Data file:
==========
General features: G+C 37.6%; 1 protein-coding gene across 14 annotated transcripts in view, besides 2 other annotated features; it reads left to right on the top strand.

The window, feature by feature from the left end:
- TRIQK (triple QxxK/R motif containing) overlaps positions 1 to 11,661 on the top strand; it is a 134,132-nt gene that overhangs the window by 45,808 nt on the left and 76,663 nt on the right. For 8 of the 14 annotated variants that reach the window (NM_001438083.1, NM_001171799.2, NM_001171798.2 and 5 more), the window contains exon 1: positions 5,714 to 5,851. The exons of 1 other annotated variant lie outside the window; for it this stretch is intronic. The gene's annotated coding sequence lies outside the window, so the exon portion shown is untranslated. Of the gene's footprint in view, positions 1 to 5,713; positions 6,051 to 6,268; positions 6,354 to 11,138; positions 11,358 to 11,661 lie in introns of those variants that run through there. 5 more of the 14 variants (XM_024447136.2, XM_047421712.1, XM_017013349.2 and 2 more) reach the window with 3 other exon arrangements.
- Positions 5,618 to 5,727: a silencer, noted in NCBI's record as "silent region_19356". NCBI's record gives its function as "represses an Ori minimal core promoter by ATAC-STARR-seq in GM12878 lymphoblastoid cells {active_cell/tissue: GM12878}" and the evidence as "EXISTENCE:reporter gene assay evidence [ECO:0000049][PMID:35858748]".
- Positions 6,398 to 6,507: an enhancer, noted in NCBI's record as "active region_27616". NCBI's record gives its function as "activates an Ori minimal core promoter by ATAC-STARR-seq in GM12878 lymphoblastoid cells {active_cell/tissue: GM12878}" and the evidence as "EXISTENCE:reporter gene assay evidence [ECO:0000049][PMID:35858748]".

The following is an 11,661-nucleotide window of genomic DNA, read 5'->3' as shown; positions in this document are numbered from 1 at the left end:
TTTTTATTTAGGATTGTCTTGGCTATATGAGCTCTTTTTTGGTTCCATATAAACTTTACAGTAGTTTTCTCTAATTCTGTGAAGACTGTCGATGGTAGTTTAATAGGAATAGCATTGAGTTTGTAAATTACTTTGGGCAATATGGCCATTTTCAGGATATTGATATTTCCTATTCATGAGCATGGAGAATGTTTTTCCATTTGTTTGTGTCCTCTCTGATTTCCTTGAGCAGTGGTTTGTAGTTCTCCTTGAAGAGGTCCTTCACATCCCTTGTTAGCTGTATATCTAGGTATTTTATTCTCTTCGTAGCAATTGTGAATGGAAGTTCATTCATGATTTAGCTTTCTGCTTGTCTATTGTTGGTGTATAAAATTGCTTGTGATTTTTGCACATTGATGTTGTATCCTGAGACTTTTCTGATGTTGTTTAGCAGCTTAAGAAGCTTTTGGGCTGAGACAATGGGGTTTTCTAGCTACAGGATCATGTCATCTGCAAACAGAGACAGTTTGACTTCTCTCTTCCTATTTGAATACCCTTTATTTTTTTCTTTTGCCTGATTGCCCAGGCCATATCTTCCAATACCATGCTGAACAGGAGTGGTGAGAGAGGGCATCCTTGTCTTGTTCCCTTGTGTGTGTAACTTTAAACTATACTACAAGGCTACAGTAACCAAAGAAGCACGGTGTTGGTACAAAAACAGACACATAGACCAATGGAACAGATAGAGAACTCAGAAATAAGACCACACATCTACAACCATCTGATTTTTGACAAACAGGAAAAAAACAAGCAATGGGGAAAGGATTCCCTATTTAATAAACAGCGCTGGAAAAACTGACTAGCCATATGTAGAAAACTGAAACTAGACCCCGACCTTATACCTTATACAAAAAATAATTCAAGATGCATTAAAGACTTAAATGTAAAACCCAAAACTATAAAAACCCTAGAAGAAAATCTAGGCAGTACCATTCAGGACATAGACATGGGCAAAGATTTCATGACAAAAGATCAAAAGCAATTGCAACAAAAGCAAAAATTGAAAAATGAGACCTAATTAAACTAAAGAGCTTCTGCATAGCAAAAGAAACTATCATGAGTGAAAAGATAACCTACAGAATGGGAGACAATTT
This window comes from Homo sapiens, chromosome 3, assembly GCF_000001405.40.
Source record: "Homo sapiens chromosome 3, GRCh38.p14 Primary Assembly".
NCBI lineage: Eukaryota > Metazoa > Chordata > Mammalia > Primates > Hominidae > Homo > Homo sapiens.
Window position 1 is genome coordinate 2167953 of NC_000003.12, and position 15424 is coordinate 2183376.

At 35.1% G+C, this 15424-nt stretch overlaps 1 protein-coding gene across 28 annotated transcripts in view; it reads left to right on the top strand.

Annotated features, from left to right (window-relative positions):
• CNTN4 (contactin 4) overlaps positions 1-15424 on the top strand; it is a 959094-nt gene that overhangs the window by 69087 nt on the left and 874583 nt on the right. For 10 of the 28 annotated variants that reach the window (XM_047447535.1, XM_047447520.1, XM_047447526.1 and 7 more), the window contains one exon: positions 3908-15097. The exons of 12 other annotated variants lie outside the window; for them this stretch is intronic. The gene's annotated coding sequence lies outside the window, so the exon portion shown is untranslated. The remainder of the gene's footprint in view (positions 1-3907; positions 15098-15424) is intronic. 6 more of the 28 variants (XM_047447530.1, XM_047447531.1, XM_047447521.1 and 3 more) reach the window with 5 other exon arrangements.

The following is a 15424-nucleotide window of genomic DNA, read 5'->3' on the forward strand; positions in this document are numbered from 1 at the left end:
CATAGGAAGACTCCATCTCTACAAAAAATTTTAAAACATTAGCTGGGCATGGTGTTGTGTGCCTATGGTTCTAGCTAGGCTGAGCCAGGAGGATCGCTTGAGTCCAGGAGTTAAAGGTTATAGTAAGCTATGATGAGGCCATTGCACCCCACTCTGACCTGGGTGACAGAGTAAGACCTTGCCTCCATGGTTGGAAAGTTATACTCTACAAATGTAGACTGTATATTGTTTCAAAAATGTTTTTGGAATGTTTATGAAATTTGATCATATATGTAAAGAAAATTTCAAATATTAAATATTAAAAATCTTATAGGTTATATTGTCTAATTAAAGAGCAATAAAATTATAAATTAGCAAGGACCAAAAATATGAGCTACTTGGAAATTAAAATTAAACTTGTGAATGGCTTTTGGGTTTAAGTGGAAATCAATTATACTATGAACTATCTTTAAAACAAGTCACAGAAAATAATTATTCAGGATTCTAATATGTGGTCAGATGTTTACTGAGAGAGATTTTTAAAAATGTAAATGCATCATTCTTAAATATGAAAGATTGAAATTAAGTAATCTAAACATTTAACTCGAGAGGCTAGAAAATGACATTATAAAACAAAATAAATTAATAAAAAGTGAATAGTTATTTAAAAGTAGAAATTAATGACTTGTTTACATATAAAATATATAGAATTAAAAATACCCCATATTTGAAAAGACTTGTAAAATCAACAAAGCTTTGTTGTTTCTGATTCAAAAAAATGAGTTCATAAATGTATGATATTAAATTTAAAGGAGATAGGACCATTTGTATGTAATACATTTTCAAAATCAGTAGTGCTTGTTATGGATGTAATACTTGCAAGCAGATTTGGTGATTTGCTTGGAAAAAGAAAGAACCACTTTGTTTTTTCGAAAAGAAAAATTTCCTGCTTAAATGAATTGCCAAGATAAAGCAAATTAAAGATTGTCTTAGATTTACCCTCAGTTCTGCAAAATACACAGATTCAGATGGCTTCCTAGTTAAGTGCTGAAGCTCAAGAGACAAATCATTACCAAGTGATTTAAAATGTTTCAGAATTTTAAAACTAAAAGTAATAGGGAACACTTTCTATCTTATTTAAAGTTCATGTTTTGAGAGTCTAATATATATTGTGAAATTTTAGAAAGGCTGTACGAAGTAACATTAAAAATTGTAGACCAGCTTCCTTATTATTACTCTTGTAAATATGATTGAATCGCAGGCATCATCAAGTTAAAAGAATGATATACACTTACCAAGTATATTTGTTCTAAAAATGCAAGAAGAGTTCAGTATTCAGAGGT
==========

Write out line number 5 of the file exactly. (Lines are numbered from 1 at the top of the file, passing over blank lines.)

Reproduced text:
- Positions 6,398 to 6,507: an enhancer, noted in NCBI's record as "active region_27616". NCBI's record gives its function as "activates an Ori minimal core promoter by ATAC-STARR-seq in GM12878 lymphoblastoid cells {active_cell/tissue: GM12878}" and the evidence as "EXISTENCE:reporter gene assay evidence [ECO:0000049][PMID:35858748]".